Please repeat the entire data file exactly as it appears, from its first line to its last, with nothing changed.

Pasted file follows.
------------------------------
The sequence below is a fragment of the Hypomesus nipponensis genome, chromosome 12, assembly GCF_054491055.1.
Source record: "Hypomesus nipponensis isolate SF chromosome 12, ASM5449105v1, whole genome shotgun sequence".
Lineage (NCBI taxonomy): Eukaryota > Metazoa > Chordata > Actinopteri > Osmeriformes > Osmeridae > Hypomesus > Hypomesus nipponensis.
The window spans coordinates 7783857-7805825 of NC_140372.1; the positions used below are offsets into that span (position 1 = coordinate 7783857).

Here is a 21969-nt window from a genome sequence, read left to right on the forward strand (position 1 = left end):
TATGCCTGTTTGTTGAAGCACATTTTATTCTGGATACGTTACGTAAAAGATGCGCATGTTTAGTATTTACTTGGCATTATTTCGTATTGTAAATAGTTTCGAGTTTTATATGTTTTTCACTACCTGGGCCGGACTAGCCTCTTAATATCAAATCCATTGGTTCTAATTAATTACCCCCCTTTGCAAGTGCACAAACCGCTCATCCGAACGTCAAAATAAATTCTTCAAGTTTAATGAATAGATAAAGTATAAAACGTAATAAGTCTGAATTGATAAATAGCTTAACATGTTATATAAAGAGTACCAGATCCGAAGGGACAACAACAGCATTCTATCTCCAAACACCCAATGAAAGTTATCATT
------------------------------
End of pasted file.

The sequence below is a fragment of the Hypomesus nipponensis genome, chromosome 12, assembly GCF_054491055.1.
Source record: "Hypomesus nipponensis isolate SF chromosome 12, ASM5449105v1, whole genome shotgun sequence".
Lineage (NCBI taxonomy): Eukaryota > Metazoa > Chordata > Actinopteri > Osmeriformes > Osmeridae > Hypomesus > Hypomesus nipponensis.
The window spans coordinates 7783857-7805825 of NC_140372.1; the positions used below are offsets into that span (position 1 = coordinate 7783857).

Here is a 21969-nt window from a genome sequence, read left to right on the forward strand (position 1 = left end):
TATGCCTGTTTGTTGAAGCACATTTTATTCTGGATACGTTACGTAAAAGATGCGCATGTTTAGTATTTACTTGGCATTATTTCGTATTGTAAATAGTTTCGAGTTTTATATGTTTTTCACTACCTGGGCCGGACTAGCCTCTTAATATCAAATCCATTGGTTCTAATTAATTACCCCCCTTTGCAAGTGCACAAACCGCTCATCCGAACGTCAAAATAAATTCTTCAAGTTTAATGAATAGATAAAGTATAAAACGTAATAAGTCTGAATTGATAAATAGCTTAACATGTTATATAAAGAGTACCAGATCCGAAGGGACAACAACAGCATTCTATCTCCAAACACCCAATGAAAGTTATCATT